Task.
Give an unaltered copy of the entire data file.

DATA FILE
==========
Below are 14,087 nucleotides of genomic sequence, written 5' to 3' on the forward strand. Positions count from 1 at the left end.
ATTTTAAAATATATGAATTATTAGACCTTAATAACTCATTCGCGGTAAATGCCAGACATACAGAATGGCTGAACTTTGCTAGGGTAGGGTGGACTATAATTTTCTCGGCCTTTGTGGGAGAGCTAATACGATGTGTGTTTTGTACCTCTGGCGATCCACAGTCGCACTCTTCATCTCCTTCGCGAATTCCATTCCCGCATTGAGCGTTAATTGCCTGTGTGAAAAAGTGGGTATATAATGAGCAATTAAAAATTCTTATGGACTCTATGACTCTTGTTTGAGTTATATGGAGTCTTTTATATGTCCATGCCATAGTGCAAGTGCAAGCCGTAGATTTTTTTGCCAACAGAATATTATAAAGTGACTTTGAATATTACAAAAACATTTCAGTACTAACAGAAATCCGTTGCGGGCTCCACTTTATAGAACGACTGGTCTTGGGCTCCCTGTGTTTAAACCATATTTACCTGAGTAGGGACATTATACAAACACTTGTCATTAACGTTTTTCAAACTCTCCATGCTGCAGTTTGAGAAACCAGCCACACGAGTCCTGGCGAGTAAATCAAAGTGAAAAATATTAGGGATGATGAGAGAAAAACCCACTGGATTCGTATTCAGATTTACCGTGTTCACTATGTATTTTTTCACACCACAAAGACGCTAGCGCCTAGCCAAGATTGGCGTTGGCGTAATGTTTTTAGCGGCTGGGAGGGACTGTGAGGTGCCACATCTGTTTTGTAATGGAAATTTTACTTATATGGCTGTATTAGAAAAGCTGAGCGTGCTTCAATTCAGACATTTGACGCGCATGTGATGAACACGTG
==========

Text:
Below are 14,087 nucleotides of genomic sequence, written 5' to 3' on the forward strand. Positions count from 1 at the left end.
ATTTTAAAATATATGAATTATTAGACCTTAATAACTCATTCGCGGTAAATGCCAGACATACAGAATGGCTGAACTTTGCTAGGGTAGGGTGGACTATAATTTTCTCGGCCTTTGTGGGAGAGCTAATACGATGTGTGTTTTGTACCTCTGGCGATCCACAGTCGCACTCTTCATCTCCTTCGCGAATTCCATTCCCGCATTGAGCGTTAATTGCCTGTGTGAAAAAGTGGGTATATAATGAGCAATTAAAAATTCTTATGGACTCTATGACTCTTGTTTGAGTTATATGGAGTCTTTTATATGTCCATGCCATAGTGCAAGTGCAAGCCGTAGATTTTTTTGCCAACAGAATATTATAAAGTGACTTTGAATATTACAAAAACATTTCAGTACTAACAGAAATCCGTTGCGGGCTCCACTTTATAGAACGACTGGTCTTGGGCTCCCTGTGTTTAAACCATATTTACCTGAGTAGGGACATTATACAAACACTTGTCATTAACGTTTTTCAAACTCTCCATGCTGCAGTTTGAGAAACCAGCCACACGAGTCCTGGCGAGTAAATCAAAGTGAAAAATATTAGGGATGATGAGAGAAAAACCCACTGGATTCGTATTCAGATTTACCGTGTTCACTATGTATTTTTTCACACCACAAAGACGCTAGCGCCTAGCCAAGATTGGCGTTGGCGTAATGTTTTTAGCGGCTGGGAGGGACTGTGAGGTGCCACATCTGTTTTGTAATGGAAATTTTACTTATATGGCTGTATTAGAAAAGCTGAGCGTGCTTCAATTCAGACATTTGACGCGCATGTGATGAACACGTG